The spectacularly successful Homes for Britain rally - held last month within a stone’s throw of the Houses of Parliament - was attended by over 2,500 people from all corners of Britain. The last of the campaign’s six milestones before the UK general election, it attracted over 200 press stories, an extraordinary number. On the day itself 26,000 #homesforbritain tweets reached an estimated 5.3 million people. With the election campaign now well underway, many people are asking how do we ensure that we keep the need to solve the housing crisis within a generation high on the political agenda of the next government? How do we ensure that on the first anniversary of the rally we are not quietly shaking our heads and thinking of what might have been?
It was by some considerable distance the biggest housing rally for many years. In fact, almost no-one could actually remember a bigger event. You can read an excellent account of the whole day's events produced by the organisers. Over the course of three hours we witnessed speaker after speaker putting forward solutions to build the new homes we need. As the Guardian reported those solutions included UKIP leader Nigel Farage suggesting we needed curbs on immigration to the left-wing filmmaker Ken Loach advocating a mass government building programme. The chair of the Conservative Party, Grant Shapps, turned up and gave his support, as did Caroline Lucas from the Greens, Labour’s Hilary Benn and Ed Davey for the Liberal Democrats
In many ways the Homes for Britain campaign is perhaps the most unlikely coalition ever put together. It is also one of the most ambitious. All credit to David Orr and the National Housing Federation (NHF) for having the vision and the sheer courage to believe it could work and to centre the campaign of what might well turn out to be one of the most effective one line campaign calls to action of all time: We are calling on all political parties to commit to end the housing crisis within a generation.
I was lucky to be able to attend the sold-out event put on by the very able James Green and his team at the NHF. The RTPI's Chief Executive, Trudi Elliott, had the foresight to see very early on the potential for such a housing campaign and the RTPI became one of the 8 founding members of a grouping of organisations that now runs into the many hundreds.
By being able to wonder about behind the scenes on the day (with my camera and little podcast machine) as Trudi (pictured right, being miked up) was chosen to run a session with the filmmaker Ken Loach, I had perhaps a unique and very personal opportunity to witness the truly enormous range of supporters the campaign has as well as being able to talk to them. The support from so many different quarters that I had read about on the campaign’s web site, across twitter, in press notices and a multitude of articles, became very real, was made flesh on the day: senior politicians from the parties as I have already noted, Maz Ahmed from The Youth Homeless Parliament, Rhian Kelly from the CBI, Frances O’Grady from the TUC, James Langstaff, the Bishop of Rochester, and veteran broadcaster Jonathan Dimbleby, to name just several of them.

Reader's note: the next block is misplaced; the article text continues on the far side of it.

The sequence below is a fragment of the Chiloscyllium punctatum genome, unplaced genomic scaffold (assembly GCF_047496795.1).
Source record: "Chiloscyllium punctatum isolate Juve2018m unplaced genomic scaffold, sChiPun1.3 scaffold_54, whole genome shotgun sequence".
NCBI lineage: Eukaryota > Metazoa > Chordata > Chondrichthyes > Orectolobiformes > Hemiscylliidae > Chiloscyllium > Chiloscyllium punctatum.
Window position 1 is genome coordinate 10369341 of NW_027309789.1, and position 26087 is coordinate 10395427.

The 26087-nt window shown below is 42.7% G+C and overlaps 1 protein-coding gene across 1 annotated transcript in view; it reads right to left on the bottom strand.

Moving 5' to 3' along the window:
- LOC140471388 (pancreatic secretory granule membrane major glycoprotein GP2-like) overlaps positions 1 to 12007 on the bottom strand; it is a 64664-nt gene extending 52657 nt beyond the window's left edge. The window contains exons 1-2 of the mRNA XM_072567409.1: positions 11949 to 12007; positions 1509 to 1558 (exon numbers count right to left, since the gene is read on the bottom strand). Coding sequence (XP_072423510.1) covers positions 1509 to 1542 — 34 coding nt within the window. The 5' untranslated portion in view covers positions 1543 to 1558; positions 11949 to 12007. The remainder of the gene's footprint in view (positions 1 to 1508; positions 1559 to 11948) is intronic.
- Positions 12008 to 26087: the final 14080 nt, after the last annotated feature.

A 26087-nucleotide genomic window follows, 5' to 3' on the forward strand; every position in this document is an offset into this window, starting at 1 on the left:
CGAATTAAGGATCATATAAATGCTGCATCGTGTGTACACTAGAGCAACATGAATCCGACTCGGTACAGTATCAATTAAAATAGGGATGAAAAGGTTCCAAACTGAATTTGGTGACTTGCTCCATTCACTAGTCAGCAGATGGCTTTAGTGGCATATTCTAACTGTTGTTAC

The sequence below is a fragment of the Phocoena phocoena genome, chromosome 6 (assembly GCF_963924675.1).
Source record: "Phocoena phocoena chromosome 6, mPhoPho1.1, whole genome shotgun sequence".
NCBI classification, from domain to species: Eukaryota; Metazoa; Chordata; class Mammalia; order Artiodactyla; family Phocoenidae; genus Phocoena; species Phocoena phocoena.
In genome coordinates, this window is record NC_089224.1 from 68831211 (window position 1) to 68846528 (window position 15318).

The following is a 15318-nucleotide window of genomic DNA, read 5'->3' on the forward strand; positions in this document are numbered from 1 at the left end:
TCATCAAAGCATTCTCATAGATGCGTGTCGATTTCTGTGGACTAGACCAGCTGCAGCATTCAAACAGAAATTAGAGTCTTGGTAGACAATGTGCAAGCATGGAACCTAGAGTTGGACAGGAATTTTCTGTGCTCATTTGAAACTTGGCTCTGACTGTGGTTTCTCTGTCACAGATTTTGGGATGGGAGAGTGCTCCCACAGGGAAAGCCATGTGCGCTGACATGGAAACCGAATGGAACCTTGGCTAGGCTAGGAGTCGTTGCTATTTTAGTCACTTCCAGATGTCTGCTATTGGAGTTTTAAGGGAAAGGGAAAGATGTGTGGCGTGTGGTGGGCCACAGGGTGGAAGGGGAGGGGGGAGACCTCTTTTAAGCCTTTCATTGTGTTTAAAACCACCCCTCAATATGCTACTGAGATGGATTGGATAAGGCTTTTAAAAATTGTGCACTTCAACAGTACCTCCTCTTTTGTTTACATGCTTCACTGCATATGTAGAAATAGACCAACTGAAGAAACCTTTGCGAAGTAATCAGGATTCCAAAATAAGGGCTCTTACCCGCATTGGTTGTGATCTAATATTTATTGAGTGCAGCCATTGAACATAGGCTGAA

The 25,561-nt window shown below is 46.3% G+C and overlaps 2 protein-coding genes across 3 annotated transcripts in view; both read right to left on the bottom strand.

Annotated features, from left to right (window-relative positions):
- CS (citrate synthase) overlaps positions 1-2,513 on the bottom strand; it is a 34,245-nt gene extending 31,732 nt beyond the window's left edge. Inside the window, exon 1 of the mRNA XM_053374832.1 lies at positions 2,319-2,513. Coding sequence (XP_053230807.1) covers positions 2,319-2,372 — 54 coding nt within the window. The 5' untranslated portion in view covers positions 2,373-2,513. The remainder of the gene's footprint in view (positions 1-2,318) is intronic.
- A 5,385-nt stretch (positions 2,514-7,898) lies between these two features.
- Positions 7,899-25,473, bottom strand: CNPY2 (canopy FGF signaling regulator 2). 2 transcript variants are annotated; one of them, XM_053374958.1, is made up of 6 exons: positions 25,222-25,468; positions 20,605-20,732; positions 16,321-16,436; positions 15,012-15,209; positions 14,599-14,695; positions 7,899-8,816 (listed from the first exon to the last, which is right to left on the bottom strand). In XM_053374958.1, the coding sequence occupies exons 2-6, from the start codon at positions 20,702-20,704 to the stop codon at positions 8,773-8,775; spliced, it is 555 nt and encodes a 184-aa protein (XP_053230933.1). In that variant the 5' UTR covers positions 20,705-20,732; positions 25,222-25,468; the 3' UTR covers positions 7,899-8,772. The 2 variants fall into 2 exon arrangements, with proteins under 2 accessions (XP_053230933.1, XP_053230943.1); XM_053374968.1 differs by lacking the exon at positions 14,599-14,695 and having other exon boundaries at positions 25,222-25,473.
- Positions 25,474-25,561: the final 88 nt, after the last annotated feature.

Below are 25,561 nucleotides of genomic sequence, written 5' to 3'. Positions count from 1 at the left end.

I sneaked into the ‘green room’ where all the speakers gathered before it was their turn to get up on stage. A live tv feed relayed the rally. There was a great buzz, a sense that everyone was about to participate in a significant event, an event that would be remembered, something of real importance. As someone who has worked around politicians and business leaders for 25 years this was clearly no ordinary rally on a particular cause at which you turn up, say the right things and then depart for your next engagement.
Therein lies the strength of the campaign, I think. This is an issue that matters and touches almost everyone. This is not a cause that will be swept away by the out come of the general election. For many causes the rally is often the end in itself. Not for Homes for Britain. We will finish what we have all begun, should maybe be the post election slogan we adopt.
And as David Orr said in his closing remarks at the very end of the rally: We will not accept any more excuses for not building more homes.
Read the RTPI's report on the rally
Hear the podcast of our session with filmmaker Ken Loach